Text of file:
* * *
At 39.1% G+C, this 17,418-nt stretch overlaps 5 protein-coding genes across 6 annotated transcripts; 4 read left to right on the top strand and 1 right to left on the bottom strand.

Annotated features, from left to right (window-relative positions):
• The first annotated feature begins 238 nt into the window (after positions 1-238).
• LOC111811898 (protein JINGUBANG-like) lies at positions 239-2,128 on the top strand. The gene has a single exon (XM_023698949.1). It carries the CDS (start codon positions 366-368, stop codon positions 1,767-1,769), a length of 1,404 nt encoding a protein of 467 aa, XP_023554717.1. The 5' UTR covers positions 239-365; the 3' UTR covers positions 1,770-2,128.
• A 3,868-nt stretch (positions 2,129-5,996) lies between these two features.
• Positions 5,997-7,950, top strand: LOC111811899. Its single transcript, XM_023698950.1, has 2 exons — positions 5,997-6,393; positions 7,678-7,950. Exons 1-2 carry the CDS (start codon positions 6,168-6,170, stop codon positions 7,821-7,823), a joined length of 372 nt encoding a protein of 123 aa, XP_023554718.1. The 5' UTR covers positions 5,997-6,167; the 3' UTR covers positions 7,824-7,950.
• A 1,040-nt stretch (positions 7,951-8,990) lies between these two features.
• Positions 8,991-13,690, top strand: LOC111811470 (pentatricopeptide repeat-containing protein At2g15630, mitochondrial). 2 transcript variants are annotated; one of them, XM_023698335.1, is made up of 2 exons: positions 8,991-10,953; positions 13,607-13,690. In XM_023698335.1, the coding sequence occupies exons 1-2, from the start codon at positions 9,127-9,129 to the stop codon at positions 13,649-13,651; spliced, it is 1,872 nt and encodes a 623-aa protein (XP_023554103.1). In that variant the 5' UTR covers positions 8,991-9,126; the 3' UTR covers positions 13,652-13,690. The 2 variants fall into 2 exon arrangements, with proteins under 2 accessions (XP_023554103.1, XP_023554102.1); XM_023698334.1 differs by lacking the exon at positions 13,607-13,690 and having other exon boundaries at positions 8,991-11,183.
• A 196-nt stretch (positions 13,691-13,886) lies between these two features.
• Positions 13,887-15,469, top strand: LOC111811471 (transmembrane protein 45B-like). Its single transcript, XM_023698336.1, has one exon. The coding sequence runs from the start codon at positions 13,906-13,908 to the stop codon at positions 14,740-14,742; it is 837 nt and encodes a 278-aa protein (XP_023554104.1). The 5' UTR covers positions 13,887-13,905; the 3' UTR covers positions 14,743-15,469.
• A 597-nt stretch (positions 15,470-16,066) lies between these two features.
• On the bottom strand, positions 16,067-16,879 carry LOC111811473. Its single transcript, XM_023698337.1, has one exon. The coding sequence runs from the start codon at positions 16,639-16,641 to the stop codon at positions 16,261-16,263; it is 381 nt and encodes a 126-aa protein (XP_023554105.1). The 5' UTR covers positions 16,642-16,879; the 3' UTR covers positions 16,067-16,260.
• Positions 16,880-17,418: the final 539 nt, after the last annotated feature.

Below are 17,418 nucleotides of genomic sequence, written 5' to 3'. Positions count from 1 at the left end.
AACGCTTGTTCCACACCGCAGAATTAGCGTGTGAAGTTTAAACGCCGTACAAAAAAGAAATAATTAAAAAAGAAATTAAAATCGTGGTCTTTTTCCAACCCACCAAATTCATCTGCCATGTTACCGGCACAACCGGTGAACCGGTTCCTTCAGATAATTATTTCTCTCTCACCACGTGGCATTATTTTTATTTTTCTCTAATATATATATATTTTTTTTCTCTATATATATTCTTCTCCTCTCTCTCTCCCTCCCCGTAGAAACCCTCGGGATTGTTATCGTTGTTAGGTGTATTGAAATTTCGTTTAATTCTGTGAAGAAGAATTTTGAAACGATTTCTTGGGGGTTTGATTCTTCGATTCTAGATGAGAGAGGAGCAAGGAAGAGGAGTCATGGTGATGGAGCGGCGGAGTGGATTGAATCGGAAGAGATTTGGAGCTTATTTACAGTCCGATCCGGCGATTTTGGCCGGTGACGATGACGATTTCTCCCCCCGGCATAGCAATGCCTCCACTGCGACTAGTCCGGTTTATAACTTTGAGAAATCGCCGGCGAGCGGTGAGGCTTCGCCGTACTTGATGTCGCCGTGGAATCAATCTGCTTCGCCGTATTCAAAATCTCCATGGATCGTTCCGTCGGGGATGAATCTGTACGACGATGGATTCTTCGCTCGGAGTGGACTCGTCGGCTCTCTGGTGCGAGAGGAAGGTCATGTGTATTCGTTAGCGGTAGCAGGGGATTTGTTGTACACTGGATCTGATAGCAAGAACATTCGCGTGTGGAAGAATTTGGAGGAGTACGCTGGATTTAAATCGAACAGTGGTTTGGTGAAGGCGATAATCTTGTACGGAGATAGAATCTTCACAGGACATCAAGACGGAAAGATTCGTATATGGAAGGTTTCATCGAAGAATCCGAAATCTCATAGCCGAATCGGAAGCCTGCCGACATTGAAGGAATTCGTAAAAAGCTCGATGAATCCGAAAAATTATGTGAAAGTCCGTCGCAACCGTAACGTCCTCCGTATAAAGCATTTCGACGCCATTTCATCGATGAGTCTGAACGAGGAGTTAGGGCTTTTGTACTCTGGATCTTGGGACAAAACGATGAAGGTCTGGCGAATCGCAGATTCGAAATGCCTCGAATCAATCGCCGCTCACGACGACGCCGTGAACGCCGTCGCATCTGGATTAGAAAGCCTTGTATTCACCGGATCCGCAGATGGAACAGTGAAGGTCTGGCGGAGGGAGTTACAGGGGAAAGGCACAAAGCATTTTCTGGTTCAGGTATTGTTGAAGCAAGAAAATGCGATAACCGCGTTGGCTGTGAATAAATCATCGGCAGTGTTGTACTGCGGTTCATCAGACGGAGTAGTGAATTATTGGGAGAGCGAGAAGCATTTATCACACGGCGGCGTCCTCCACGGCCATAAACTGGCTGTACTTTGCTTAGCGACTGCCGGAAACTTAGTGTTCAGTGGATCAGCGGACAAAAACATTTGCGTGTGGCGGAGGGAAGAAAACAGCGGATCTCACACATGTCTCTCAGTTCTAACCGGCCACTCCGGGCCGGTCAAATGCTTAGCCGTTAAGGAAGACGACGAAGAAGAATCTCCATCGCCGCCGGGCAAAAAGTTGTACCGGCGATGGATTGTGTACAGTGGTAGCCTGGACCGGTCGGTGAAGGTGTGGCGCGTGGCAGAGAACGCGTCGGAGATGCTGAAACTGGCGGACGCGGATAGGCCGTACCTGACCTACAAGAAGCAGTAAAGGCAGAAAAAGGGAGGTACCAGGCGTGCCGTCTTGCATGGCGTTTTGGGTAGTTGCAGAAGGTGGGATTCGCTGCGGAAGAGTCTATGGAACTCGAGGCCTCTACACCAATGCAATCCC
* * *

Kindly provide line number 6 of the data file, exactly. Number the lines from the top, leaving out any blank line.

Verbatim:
• Positions 5,997-7,950, top strand: LOC111811899. Its single transcript, XM_023698950.1, has 2 exons — positions 5,997-6,393; positions 7,678-7,950. Exons 1-2 carry the CDS (start codon positions 6,168-6,170, stop codon positions 7,821-7,823), a joined length of 372 nt encoding a protein of 123 aa, XP_023554718.1. The 5' UTR covers positions 5,997-6,167; the 3' UTR covers positions 7,824-7,950.